The most effective U.S. weapon may be the bundles of cash operatives carry in their briefcases. Just as the CIA bribed warlords in Afghanistan with millions of dollars to help win the war against the Taliban, officers are now lavishing money on undercover agents and intelligence services in foreign countries. The American agents carry the currency in denominations of $20, $50 and $100. The money is used, and carries a mix of serial numbers. No one wants it traced back to CIA headquarters.

In recent months, CIA officers have been on a spending spree in Yemen, Pakistan, Indonesia, Malaysia and the Philippines, among other countries. “They have received tremendous co-operation from the

intelligence services in those countries,” said one former U.S. spy, speaking on condition of anonymity. The largesse has started producing results: in Yemen earlier this month, a CIA drone aircraft fired a Hellfire missile into a car carrying six suspected alQaeda members, including Ali Qaed Sinan al-Harthi, the group’s top leader in Yemen. The operation also used electronic intercepts collected by the super-secretive National Security Agency, which was able to tap into Yemen’s sophisticated surveillance equipment with the government’s quiet blessing. “The incident in Yemen is a direct result of the co-operation of the Yemeni intelligence service,” said the former agent.

The arrest of al-Nashiri is another indication that the U.S. may be slowly winning its battle against al-Qaeda. Al-Nashiri, who officials say was captured at an undisclosed

He’s eluded the greatest manhunt in history-even America’s most advanced spy technology hasn’t been able to draw a bead on him

foreign airport in early November, worked at bin Laden’s side for nearly a decade. He is also believed to have been the mastermind behind the bombing of the USS Cole on Oct. 12, 2000, in the Yemeni port of Aden. He may also have been behind the suicide bombing that disabled a French oil tanker off the coast of Yemen on Oct. 6.

As well as information provided by alQaeda operatives like al-Nashiri, the audiotape itself may help point the way to bin Laden. In the past, he has secredy turned over videos and tape recordings to reporters working for al-Jazeera. Now, said one U.S. intelligence official, investigators “are trying to track how these tapes are getting to al-Jazeera. The intelligence community is feeling better and better about what they are getting to know there.” So far, though, the big break has eluded them. “The reality,” says Jay C. Farrar, a former senior U.S. defence official, “is that it’s like a police investigation of a murder. You eliminate things that don’t bear fruit, you keep working on those that give you an opening. The feeling is that inevitably someone is going to make a mistake, and the more you stay on it the better able you’ll be to see that first stumble.”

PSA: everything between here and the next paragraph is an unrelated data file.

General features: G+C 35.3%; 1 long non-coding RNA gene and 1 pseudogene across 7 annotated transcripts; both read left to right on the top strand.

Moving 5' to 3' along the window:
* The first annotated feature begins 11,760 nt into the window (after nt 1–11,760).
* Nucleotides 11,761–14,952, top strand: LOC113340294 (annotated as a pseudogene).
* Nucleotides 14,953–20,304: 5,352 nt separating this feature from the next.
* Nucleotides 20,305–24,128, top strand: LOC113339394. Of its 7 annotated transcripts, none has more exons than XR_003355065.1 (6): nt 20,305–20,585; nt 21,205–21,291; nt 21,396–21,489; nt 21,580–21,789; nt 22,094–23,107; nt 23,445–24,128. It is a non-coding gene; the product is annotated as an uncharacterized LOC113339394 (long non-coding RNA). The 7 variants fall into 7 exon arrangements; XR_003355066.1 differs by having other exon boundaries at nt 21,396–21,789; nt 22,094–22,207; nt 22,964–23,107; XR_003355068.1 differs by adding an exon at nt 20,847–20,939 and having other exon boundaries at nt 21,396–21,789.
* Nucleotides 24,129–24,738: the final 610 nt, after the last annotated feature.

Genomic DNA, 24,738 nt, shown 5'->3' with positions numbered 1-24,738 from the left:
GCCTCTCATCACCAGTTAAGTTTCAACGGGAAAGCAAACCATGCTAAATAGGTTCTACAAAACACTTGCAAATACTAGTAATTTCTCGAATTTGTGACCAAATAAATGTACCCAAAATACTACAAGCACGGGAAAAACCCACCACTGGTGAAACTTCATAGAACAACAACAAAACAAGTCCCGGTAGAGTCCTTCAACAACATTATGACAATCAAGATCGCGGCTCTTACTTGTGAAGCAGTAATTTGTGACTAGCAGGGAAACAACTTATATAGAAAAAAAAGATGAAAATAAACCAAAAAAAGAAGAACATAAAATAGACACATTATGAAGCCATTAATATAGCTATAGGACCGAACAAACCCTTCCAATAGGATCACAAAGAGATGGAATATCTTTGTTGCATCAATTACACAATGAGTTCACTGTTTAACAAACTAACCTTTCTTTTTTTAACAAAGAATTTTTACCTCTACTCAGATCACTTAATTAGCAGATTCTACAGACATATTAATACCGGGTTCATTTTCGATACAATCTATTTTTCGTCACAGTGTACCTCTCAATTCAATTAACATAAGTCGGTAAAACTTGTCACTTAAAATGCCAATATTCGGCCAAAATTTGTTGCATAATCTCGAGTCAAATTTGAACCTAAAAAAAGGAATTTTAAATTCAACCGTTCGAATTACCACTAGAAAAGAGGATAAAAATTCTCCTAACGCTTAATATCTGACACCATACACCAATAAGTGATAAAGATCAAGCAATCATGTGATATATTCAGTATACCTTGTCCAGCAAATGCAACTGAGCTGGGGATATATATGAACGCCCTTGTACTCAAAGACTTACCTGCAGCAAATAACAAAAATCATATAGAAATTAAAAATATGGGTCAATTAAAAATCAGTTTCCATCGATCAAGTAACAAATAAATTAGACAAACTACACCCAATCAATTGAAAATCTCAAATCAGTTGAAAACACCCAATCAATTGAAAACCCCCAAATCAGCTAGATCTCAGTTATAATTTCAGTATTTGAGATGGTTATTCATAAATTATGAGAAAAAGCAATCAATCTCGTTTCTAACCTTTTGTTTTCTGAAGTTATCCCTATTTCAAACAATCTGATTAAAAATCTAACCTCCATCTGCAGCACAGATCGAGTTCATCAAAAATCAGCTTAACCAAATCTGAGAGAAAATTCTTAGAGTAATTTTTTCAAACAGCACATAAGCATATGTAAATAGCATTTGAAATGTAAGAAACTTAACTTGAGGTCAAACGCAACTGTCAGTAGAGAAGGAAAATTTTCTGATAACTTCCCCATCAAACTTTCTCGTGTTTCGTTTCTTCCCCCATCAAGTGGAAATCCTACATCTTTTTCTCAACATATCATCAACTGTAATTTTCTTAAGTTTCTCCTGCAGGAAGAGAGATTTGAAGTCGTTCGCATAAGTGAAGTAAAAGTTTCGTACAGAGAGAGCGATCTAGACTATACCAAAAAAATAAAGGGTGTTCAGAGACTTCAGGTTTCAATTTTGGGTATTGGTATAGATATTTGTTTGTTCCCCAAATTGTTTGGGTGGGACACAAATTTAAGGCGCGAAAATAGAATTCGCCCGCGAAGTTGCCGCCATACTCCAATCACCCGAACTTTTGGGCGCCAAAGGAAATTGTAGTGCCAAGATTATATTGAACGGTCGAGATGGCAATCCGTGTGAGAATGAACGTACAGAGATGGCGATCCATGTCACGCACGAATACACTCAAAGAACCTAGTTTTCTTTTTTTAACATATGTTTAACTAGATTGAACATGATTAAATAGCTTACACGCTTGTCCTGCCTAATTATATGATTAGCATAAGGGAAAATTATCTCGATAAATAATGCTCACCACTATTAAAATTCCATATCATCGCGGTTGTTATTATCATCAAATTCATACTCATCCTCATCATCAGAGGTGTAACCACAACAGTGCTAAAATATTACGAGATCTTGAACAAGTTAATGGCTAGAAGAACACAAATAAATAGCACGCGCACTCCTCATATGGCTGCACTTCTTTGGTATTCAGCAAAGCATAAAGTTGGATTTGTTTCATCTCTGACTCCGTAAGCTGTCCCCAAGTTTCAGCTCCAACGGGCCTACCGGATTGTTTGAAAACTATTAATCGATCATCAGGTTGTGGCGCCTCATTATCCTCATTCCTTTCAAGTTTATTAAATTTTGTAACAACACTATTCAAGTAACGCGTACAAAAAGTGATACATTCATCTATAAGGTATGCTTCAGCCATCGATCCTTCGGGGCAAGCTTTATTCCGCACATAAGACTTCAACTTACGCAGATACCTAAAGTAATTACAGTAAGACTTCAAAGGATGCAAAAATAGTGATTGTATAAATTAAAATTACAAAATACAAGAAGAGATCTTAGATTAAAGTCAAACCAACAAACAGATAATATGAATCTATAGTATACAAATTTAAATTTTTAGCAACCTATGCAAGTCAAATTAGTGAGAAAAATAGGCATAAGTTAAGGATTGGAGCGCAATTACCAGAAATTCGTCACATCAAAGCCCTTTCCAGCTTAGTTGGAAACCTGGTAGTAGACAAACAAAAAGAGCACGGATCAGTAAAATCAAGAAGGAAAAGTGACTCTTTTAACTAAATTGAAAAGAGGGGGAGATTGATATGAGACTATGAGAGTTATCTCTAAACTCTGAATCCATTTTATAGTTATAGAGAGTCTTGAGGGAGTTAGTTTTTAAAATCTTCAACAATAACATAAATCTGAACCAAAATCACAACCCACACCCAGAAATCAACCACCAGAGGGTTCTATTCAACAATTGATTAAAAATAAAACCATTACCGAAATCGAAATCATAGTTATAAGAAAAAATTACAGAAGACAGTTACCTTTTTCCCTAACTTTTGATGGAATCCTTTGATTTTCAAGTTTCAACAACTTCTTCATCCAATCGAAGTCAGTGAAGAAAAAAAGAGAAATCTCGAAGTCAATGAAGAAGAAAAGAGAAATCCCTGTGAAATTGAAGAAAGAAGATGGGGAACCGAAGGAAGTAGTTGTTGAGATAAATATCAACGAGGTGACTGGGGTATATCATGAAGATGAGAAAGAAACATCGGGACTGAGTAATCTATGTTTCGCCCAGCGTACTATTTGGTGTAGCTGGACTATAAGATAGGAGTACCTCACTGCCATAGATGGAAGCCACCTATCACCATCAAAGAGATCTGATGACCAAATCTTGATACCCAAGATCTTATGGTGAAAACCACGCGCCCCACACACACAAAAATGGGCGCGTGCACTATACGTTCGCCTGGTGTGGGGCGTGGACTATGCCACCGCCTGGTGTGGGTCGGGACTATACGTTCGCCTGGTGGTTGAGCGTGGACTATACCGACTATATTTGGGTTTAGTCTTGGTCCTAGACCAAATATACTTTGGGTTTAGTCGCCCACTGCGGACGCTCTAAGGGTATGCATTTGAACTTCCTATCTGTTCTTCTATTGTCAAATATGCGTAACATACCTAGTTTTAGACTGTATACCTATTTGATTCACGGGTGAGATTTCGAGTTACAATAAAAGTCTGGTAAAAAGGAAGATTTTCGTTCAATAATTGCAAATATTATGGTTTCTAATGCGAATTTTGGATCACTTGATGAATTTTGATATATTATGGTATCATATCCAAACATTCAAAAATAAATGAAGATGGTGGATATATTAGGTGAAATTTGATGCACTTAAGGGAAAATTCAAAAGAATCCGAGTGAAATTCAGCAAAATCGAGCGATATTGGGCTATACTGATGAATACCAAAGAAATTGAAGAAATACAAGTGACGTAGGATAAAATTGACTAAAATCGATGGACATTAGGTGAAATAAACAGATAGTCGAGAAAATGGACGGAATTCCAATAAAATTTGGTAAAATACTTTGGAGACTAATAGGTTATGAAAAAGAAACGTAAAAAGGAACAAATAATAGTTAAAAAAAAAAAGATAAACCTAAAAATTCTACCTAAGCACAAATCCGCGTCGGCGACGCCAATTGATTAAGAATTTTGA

The Bush administration has played down the search for bin Laden, saying he is just one of many al-Qaeda terrorists being hunted. But Michael E. O’Hanlon, a military analyst

at the Washington-based Brookings Institution, says snaring the mastermind is critical. “The best way to make the argument is to look around the world at top terrorist leaders and what happens to the organizations under them once the leaders are caught,” says O’Hanlon. “You see a remarkable drop-off with their capture.” With the world’s top terrorist still on the loose, most Western governments are on high alert for another attack. In a post-Sept. 11 initiative, Canada is spending $7.7 billion for security measures, including upgrades to border security and at airports across the country. CSIS’s budget has been drastically increased, and legislation has been passed giving police more power to detain and question suspects. With those security measures in place, Deputy Prime Minister John Manley says Canadians are safer today than before the World Trade Center attacks. “I don’t think Canadians,” he said, “need to take any special precautions at the present time.”

Manley’s words may be reassuring, say security analysts, but Canada is vulnerable to attack for one simple reason: with more than 200,000 immigrants arriving each year, CSIS and immigration agents can’t possibly weed out all potential terrorists. The U.S. State Department also believes Canada is vulnerable to attack, and a list of 22 potential targets was leaked on Nov. 14. The list included Montreal’s Place Ville-Marie, the B.C. ferry system and Toronto’s CN Tower. And bin Laden’s tape, says Harris, “raises the temperature, because it plays to Islamic extremists already in our country.” Bin Laden’s continuing freedom has also put Bush on the defensive, with Democrats openly calling into question the success of America’s war on terrorism. “We can’t find bin Laden, we haven’t made any progress,” said Senate Majority leader Tom Daschle of the efforts to destroy al-Qaeda. “They continue to be as great a threat today as they were IV2 years ago. So by what measure can we claim to be successful so far?” Talking to reporters, Bush angrily dismissed any suggestion that he was losing the war on terror. “I warned the American people that this was going to take a long time,” he said. For now, bin Laden’s picture remains in Bush’s desk, while thousands continue to scour the world for America’s most wanted man. IU

John Donnelly

Julian Beltrame